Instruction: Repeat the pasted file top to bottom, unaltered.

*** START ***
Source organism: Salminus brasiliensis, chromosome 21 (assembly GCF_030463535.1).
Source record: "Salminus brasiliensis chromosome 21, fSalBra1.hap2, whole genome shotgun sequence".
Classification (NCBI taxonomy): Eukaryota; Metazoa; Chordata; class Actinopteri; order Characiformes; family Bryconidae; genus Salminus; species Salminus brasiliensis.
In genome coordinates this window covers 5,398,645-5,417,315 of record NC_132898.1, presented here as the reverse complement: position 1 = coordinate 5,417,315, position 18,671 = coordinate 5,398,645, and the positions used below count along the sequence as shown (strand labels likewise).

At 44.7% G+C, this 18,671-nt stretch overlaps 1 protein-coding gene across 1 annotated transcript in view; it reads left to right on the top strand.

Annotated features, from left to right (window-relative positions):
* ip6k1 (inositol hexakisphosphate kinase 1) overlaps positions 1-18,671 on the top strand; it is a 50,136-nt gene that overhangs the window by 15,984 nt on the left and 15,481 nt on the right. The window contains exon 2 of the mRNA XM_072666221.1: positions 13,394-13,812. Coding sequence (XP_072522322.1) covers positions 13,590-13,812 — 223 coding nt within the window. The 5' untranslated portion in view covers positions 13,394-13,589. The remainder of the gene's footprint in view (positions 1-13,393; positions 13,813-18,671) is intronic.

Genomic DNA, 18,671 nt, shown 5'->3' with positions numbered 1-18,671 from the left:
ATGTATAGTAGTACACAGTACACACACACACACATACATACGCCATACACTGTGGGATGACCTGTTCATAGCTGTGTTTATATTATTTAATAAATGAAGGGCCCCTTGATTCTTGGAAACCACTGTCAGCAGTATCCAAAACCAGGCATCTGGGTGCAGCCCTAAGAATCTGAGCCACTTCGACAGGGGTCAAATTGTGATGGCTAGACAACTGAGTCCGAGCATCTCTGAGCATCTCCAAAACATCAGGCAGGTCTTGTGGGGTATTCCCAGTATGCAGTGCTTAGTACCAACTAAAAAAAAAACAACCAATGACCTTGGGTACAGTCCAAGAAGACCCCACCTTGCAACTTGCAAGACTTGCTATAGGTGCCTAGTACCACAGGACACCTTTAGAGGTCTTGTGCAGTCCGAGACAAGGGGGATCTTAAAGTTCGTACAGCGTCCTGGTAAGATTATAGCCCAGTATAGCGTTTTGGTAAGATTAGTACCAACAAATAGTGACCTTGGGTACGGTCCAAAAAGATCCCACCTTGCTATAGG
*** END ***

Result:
Source organism: Salminus brasiliensis, chromosome 21 (assembly GCF_030463535.1).
Source record: "Salminus brasiliensis chromosome 21, fSalBra1.hap2, whole genome shotgun sequence".
Classification (NCBI taxonomy): Eukaryota; Metazoa; Chordata; class Actinopteri; order Characiformes; family Bryconidae; genus Salminus; species Salminus brasiliensis.
In genome coordinates this window covers 5,398,645-5,417,315 of record NC_132898.1, presented here as the reverse complement: position 1 = coordinate 5,417,315, position 18,671 = coordinate 5,398,645, and the positions used below count along the sequence as shown (strand labels likewise).

At 44.7% G+C, this 18,671-nt stretch overlaps 1 protein-coding gene across 1 annotated transcript in view; it reads left to right on the top strand.

Annotated features, from left to right (window-relative positions):
* ip6k1 (inositol hexakisphosphate kinase 1) overlaps positions 1-18,671 on the top strand; it is a 50,136-nt gene that overhangs the window by 15,984 nt on the left and 15,481 nt on the right. The window contains exon 2 of the mRNA XM_072666221.1: positions 13,394-13,812. Coding sequence (XP_072522322.1) covers positions 13,590-13,812 — 223 coding nt within the window. The 5' untranslated portion in view covers positions 13,394-13,589. The remainder of the gene's footprint in view (positions 1-13,393; positions 13,813-18,671) is intronic.

Genomic DNA, 18,671 nt, shown 5'->3' with positions numbered 1-18,671 from the left:
ATGTATAGTAGTACACAGTACACACACACACACATACATACGCCATACACTGTGGGATGACCTGTTCATAGCTGTGTTTATATTATTTAATAAATGAAGGGCCCCTTGATTCTTGGAAACCACTGTCAGCAGTATCCAAAACCAGGCATCTGGGTGCAGCCCTAAGAATCTGAGCCACTTCGACAGGGGTCAAATTGTGATGGCTAGACAACTGAGTCCGAGCATCTCTGAGCATCTCCAAAACATCAGGCAGGTCTTGTGGGGTATTCCCAGTATGCAGTGCTTAGTACCAACTAAAAAAAAAACAACCAATGACCTTGGGTACAGTCCAAGAAGACCCCACCTTGCAACTTGCAAGACTTGCTATAGGTGCCTAGTACCACAGGACACCTTTAGAGGTCTTGTGCAGTCCGAGACAAGGGGGATCTTAAAGTTCGTACAGCGTCCTGGTAAGATTATAGCCCAGTATAGCGTTTTGGTAAGATTAGTACCAACAAATAGTGACCTTGGGTACGGTCCAAAAAGATCCCACCTTGCTATAGG